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Egypt’s Archaeology and Revolution

Chris Naunton, Director of the Egypt Exploration Society

A scene from the mortuary temple of Ramesses III, Medinet Habu, showing the ceremony of the severed hands.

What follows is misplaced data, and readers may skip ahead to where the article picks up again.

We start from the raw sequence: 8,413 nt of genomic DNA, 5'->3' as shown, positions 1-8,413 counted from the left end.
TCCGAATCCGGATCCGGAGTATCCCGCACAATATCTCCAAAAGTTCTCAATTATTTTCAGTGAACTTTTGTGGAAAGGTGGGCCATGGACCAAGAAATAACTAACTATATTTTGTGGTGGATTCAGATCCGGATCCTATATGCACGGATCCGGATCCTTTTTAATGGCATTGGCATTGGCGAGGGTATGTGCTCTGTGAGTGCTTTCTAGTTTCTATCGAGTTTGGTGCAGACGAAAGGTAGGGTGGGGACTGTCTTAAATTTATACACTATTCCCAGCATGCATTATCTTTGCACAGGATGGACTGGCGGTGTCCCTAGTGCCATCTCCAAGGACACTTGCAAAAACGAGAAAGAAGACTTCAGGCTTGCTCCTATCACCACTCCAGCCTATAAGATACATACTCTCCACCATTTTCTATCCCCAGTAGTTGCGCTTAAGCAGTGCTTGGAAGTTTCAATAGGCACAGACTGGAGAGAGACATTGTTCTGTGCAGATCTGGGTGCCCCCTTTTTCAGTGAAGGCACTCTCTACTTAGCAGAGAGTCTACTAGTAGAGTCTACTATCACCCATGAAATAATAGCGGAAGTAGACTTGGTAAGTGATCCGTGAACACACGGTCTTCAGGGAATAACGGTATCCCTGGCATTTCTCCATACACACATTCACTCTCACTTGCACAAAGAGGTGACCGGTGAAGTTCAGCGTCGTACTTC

It is worth reminding ourselves just how thrilling archaeology in Egypt has continued to be, despite the widely held belief that there probably isn’t much left to find. My personal highlights in recent years include: evidence at Tell Ed-Daba by Manfred Bietak that corroborates the well-known iconography showing that the Egyptians cut off the hands of captured enemies; the first ‘tomb’ to be discovered, by Otto Schaden, in the Valley of the Kings since Tutankhamen’s in 1922 (CWA16); the excavation by Krzysztof Cialowicz at Tell Farkha of solid gold late Predynastic anthropomorphic figures of a previously unknown style; and now, Angus Graham’s pioneering work in Luxor showing that the site of the temples of Karnak may have been an island when they were originally built.